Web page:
This question arose from this post. However this is not the first time, and definitely not the last, that I've seen this issue, so it seems important to me to determine exactly how to treat those questions in the future.

It happens that people that do not speak english wish to use the stack to ask a question. Most often those people will use automated translation tools, either to help with their own translation or to entirely translate the question (worst case scenario, here).

This often results in broken english which makes the question very difficult to understand. This causes situations where we would often have to try to guess what the asker's issue is in order to even try to tackle the question.

Finding someone who can communicate with the asker for each case seems difficult, especially since there is no such thing as private messages on the platform. This most often leads to those questions being closed and forgotten.

Apart from the straightforward "close it until they speak english properly" answer, is there anything else we can do when encountering those kinds of questions, in order to attempt at solving the asker's issue? Or is closing those questions the right way to deal with them, for the sake of keeping a "clean english-only Q&A"?

Or to put it more bluntly : do we prioritise solving issues even if a language barrier makes it difficult, or do we prioritise keeping cleaner, understandable questions for future readers?


2 Answers 2


Clarifications, patience, and editing

We need to understand the question. That doesn't strictly require perfect english, though obviously when language makes things ambiguous we need clarification.

A trick that's often very useful is to ask an asker to confirm something. Eg. "I think you might mean ..., but I'm not sure". In general, 3rd language speakers are gonna be better at parsing than expressing. That might honestly go for everyone. Words are hard.

Mistranslation of names or terms should be fairly easy to correct that way. Be nice, and be patient, and it'll be fine.

If someone has a channel, language and time to help the querent and be a human translator for them they are free to so do. But that's obviously not a service we can reliably offer.

As long as the problem to be solved is clear enough to answer, the question is fine (ie. should be open). Any quirks of language or translation — say errant spaces in front of colons :p — should be fixed by editing. That gets us the best of both worlds, we help the specific user and keep clear, understandable questions for future readers.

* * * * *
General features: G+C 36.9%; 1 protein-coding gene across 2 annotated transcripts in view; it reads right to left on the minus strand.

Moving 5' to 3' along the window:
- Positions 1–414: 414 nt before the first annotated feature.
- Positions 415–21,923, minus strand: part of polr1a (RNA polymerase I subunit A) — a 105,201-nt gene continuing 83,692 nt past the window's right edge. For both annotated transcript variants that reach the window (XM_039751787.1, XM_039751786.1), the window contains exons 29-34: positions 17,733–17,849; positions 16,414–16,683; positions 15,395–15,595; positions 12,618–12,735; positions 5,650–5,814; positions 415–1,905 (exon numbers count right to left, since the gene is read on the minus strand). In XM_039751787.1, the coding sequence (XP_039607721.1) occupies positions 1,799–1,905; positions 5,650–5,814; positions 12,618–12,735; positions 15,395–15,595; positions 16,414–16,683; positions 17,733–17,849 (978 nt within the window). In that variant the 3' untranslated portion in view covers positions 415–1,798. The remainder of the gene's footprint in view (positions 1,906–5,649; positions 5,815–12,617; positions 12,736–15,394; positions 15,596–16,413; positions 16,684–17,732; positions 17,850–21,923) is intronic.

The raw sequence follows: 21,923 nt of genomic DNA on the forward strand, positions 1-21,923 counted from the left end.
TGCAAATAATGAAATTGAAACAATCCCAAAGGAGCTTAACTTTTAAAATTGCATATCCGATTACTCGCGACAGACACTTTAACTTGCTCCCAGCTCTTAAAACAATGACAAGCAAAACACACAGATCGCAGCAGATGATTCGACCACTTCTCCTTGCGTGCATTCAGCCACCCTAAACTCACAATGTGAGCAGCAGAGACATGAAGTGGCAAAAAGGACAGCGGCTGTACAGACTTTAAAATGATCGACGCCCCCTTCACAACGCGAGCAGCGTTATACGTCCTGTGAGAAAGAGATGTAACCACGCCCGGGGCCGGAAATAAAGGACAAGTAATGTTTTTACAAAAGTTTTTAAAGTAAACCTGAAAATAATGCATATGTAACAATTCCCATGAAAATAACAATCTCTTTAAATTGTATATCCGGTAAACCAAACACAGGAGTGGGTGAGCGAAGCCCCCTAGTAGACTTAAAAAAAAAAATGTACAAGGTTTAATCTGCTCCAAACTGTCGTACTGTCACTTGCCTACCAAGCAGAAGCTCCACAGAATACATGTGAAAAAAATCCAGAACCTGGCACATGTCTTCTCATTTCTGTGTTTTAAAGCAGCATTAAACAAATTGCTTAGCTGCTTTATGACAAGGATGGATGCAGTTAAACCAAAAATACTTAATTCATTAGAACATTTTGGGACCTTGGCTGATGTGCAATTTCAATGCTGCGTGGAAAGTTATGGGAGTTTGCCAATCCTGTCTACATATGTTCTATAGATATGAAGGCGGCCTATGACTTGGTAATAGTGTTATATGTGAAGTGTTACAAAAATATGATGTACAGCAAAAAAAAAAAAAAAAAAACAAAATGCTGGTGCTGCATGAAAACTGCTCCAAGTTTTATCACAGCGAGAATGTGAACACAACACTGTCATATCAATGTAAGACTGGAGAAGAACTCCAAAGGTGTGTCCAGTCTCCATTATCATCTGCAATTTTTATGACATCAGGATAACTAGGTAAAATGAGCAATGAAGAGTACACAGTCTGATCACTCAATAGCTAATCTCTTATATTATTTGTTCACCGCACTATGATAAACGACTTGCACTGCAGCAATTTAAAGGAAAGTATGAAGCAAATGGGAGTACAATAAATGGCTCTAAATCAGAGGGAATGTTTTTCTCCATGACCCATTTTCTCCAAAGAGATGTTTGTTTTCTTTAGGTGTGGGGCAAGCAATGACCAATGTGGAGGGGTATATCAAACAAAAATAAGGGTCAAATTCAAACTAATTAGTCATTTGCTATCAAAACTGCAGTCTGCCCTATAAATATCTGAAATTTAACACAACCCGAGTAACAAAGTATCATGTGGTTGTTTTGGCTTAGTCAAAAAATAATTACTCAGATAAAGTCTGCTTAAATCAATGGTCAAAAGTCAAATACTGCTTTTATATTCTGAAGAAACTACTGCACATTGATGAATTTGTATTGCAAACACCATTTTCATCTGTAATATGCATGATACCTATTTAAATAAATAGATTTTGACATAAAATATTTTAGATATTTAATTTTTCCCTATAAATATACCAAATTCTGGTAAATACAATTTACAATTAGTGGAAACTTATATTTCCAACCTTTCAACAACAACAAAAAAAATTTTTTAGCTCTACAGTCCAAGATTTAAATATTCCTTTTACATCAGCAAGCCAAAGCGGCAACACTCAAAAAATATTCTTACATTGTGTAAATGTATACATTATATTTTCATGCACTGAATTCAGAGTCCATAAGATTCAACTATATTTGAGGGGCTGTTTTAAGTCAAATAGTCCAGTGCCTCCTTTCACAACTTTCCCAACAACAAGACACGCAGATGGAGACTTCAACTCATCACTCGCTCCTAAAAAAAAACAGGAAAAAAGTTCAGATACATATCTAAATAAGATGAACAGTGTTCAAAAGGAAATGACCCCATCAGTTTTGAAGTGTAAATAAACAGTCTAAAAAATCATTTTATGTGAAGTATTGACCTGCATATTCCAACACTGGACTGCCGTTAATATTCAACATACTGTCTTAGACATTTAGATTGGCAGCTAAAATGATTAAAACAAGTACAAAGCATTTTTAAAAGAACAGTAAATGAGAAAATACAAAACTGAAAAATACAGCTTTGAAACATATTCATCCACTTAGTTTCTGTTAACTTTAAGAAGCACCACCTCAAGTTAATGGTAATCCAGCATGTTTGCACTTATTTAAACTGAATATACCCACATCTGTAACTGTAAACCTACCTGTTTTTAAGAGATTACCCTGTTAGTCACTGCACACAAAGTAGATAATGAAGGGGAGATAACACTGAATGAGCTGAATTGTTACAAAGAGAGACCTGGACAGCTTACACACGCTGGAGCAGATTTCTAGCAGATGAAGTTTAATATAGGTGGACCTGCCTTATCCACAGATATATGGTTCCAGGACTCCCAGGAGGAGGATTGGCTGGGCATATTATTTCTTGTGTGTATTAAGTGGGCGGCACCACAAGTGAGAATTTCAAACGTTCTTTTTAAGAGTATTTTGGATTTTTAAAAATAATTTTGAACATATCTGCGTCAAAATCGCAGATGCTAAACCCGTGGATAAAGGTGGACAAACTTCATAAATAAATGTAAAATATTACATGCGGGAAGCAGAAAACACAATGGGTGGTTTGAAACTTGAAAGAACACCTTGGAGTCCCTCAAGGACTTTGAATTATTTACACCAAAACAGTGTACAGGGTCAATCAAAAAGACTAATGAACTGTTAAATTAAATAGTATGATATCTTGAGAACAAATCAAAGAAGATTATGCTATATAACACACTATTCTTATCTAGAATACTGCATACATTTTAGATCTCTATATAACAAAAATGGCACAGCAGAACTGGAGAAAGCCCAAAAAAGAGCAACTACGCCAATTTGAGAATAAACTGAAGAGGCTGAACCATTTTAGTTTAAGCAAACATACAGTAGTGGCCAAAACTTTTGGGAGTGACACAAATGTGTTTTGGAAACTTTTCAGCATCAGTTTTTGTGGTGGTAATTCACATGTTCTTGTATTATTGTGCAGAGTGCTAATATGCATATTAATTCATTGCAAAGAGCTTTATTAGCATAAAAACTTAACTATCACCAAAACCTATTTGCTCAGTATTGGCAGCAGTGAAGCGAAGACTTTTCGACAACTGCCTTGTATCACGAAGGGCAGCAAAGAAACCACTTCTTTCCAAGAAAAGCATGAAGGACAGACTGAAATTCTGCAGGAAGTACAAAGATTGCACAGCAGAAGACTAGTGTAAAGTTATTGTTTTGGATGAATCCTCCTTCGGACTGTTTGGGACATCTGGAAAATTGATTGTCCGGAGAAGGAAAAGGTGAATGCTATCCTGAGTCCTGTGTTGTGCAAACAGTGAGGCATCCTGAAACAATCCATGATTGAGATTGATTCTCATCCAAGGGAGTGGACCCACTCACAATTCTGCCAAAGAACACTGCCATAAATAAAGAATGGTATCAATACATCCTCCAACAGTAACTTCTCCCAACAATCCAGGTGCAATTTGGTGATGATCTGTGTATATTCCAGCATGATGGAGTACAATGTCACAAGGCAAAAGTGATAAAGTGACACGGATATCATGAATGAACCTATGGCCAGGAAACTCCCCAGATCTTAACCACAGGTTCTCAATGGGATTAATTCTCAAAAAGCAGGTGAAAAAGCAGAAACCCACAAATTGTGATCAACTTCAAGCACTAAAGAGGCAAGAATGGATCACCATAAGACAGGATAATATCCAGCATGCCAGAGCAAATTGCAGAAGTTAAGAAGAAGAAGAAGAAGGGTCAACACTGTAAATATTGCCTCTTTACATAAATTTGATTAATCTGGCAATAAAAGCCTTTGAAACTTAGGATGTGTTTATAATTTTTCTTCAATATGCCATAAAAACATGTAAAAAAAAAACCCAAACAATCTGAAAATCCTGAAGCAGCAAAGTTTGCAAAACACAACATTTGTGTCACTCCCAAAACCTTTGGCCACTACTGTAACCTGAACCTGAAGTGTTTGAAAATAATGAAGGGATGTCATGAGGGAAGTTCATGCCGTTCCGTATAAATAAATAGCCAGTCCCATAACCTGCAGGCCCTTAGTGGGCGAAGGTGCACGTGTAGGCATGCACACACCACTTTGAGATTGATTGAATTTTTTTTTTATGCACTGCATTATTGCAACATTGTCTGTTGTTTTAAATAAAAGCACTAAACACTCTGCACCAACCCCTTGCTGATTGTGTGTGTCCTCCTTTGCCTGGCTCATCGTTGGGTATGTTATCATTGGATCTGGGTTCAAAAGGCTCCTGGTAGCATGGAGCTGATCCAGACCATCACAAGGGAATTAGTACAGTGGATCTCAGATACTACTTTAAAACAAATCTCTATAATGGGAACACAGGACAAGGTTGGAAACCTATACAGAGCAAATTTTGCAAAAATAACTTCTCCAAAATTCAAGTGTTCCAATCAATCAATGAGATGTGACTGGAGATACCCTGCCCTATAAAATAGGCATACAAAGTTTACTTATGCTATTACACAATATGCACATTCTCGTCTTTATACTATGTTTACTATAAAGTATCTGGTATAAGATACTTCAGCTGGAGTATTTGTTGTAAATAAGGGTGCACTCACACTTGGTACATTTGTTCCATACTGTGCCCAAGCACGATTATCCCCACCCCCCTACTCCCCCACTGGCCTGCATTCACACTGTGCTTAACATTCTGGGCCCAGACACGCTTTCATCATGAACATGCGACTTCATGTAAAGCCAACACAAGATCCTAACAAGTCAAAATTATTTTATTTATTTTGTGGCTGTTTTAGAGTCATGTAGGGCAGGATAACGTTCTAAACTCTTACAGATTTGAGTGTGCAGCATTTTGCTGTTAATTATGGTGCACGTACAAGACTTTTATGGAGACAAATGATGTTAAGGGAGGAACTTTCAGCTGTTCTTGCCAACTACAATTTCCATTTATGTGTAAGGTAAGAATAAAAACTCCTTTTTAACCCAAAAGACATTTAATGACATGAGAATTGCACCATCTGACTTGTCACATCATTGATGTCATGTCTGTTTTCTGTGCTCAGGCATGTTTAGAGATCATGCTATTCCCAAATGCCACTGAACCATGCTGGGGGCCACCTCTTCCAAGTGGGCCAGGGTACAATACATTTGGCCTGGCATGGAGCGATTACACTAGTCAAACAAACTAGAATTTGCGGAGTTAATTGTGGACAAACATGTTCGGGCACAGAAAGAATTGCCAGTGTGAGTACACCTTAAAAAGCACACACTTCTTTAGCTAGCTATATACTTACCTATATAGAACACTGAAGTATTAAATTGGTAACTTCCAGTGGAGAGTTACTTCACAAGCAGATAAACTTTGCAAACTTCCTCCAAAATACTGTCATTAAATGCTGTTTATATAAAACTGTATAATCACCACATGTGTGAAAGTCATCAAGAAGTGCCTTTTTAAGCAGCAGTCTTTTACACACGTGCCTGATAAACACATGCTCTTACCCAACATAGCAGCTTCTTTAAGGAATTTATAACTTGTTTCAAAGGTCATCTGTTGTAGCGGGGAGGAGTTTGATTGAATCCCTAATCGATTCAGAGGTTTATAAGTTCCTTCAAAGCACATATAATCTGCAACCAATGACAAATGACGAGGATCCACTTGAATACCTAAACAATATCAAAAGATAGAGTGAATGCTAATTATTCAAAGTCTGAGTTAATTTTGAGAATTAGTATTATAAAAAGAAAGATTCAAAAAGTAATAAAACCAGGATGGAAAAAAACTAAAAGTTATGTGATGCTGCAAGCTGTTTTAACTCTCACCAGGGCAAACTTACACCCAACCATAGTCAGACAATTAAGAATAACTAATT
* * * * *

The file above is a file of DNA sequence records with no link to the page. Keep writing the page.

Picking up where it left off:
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    \$\begingroup\$ I'd also add that while waiting for the question to be clarified, it must be closed (put on hold) first \$\endgroup\$
    – Vylix
    Jan 12, 2023 at 14:44

For this particular question, translation does not appear to be the issue.

I left the initial comments and the first close vote (which S_E finished with his secret sauce), so I will give some motivation for it. In this case, mistranslation of terms isn't the issue; they are DMing a Curse of Strahd game and one of their players is a Gloom Stalker Ranger. The actual trouble here is that the only other things we were told in the question is how the Gloom Stalkers features function. Umbral Sight and Dread Ambusher make the Gloom Stalker excellent at fighting in the dark, which is what the question explains. But, the question doesn't tell us what the problem is. It just gives an explanation of how the features work, then asks what to do about it. We need to know what problems it is causing. I ventured a guess in my comment when I asked:

Are you having trouble designing appropriately challenging encounters for the party and suspect the ranger's features are the reason?

But there are a myriad of other problems that could be at the heart of the this person's issue, and they simply haven't told us what that problem is. I think my guess is probably right, but we can't know until OP confirms, and we should not assume what hasn't been stated. So for this question, the issue isn't translation. The issue is that we weren't really given a question.


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